(26)

where \(\omega (t)\) is the total curvature of the spatial PH, which is given by:

$$\begin{aligned} \omega (t)=\sqrt{\kappa (t)^2+\tau (t)^2}. \end{aligned}$$

(27)

This solution, however, is not satisfactory for the problem considered here, since it does not take into account the climb angle function in the energy computation. As it will be shown later, the PH curves that minimize the cost function, may present climb (or dive) angles unattainable for a given robot.

To tackle this issue, the following elastic bending energy function is proposed in [2]:

$$\begin{aligned} \omega (t)=\sqrt{\left(\frac{\kappa (t)}{{\kappa _{\mathrm{max}}}}\right)^2+\left( \frac{\tau (t)}{{\tau _{\mathrm{max}}}}\right)^2+\left(\frac{\theta (t)}{{\theta _{\mathrm{max}}}} \right)^2}. \end{aligned}$$

(28)

Besides minimizing the rate of growth of the vehicle’s climbing action in three-dimensional space, this function still takes into account the three aforementioned constraints and their maximum values in a normalized form. The problem with this is the increase in the computational complexity in relation to the previous equation.

We show in [1] that a more satisfactory result can be obtained using the following cost function:

$$\begin{aligned} \omega (t)=|\theta (t)|. \end{aligned}$$

(29)

Instead of considering the curvature and torsion profiles, this new function takes into account only the aforementioned climb constraint of the vehicle, which minimizes the cost of algorithm and contributes to the smoothing of the climb rate of the curve. It is possible to demonstrate that, by minimizing \(\theta (t)\), which means to reduce the \(\dot{z}(t)\) over the \(XY\) plane, the curvature and, mainly, the torsion function also decrease.

We verified experimentally that, in most cases, the smallest values of \(\mathcal{E }\) were obtained when \(\phi _1=-\tfrac{\pi }{2}\) (as seen in the previous case), and when the difference between \(\phi _0\) and \(\phi _2\) was the largest possible. Therefore, taking \(\phi _0\) in the \(\phi _k\) interval and \(\phi _2=-\phi _0\), makes it possible to reduce the number of solutions to only five.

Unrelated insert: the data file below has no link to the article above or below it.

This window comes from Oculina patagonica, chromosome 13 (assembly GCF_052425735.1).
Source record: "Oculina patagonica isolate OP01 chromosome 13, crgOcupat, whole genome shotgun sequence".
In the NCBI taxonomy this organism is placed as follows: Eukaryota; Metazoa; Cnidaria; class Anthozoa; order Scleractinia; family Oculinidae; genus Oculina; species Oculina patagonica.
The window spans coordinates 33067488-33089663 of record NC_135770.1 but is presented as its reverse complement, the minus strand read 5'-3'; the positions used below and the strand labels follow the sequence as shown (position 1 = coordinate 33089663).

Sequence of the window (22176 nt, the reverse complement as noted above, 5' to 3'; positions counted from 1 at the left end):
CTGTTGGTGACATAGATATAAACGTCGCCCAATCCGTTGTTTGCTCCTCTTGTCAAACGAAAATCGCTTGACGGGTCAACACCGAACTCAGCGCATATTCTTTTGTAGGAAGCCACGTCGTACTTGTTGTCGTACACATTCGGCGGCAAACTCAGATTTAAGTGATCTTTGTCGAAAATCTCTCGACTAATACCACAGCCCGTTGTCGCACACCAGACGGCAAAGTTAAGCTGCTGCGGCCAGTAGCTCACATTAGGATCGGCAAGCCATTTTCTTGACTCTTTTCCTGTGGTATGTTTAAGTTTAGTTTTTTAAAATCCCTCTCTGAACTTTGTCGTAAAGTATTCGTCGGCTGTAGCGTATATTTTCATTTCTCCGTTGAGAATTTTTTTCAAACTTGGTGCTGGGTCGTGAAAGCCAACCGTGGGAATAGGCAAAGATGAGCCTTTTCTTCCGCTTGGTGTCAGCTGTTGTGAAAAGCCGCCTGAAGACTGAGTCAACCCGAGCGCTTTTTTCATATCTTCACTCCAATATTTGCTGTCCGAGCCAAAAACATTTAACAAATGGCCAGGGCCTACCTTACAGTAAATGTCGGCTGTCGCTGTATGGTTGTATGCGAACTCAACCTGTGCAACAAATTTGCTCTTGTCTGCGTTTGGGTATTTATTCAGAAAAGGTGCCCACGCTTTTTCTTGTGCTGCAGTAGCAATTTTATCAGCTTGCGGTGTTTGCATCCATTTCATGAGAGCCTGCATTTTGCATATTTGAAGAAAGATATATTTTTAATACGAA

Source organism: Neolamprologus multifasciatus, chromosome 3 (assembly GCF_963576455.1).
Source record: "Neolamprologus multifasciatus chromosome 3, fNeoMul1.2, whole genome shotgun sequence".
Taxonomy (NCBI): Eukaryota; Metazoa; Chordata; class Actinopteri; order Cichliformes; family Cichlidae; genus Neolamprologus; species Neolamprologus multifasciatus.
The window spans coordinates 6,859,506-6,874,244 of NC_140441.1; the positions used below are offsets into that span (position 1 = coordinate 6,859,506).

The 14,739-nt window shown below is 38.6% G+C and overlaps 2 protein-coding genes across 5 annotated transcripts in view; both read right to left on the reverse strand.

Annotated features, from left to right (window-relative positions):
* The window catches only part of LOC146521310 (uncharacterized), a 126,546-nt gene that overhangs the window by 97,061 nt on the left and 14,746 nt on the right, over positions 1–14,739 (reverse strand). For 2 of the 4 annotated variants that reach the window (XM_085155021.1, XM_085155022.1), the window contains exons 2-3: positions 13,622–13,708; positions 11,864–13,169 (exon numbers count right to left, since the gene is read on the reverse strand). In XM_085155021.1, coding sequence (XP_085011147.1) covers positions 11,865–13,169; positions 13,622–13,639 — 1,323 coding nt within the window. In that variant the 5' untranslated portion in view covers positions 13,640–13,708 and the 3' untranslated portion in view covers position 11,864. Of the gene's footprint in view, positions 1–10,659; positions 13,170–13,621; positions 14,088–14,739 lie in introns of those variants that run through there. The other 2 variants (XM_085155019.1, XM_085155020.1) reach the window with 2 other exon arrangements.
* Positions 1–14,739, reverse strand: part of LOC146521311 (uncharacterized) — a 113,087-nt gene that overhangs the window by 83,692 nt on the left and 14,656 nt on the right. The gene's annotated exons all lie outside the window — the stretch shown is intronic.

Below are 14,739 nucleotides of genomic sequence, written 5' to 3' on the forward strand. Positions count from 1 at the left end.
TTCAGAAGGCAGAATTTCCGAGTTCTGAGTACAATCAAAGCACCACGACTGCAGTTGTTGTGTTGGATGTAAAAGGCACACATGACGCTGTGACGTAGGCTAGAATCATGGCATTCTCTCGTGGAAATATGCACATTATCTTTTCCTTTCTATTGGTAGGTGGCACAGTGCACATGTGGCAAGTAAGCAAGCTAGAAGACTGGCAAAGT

Finally, the values of \({c_0}\) and \({c_7}\) (the gains for which the spatial PH fulfills the requirements described in Eq. (6) still remains to be determined. This naturally leads to an optimization approach, since there is no closed solution for this problem. Increasing these gains tends to minimize the function \(\omega (t)\) as a whole, which is indirectly linked to the inverse of the parametric “speed” of the curve. However, that produces, as a consequence, an increase in path length. Thus, the ideal values of \({c_0}\) and \({c_7}\) are those which produce a feasible curve for a given robot, but also minimizes the length of \(s\).

In the first step of the algorithm, the values of these gain factors are set to one. In each iteration of the algorithm, the conditions of Eq. (6) are observed, and gains are increased by

$$\begin{aligned} {c_0}&= {c_0}+\frac{\mathcal{E }_0}{\mathcal{E }}({\rho _{\mathrm{min}}}+{\sigma _{\mathrm{min}}}) ,\end{aligned}$$

(30)

$$\begin{aligned} {c_7}&= {c_7}+\frac{\mathcal{E }_7}{\mathcal{E }}({\rho _{\mathrm{min}}}+{\sigma _{\mathrm{min}}}), \end{aligned}$$

(31)

where

$$\begin{aligned} \mathcal{E }_0=\int \limits _0 ^{0.5}\omega (t)^2 \,|\dot{\vec{r}}(t)|\,\mathrm{d}t \end{aligned}$$

and

$$\begin{aligned} \mathcal{E }_7=\int \limits _{0.5}^1\omega (t)^2 \,|\dot{\vec{r}}(t)|\,\mathrm{d}t . \end{aligned}$$

This method promotes a convergence to the result with a very small number of iterations, producing a curve of reasonable length.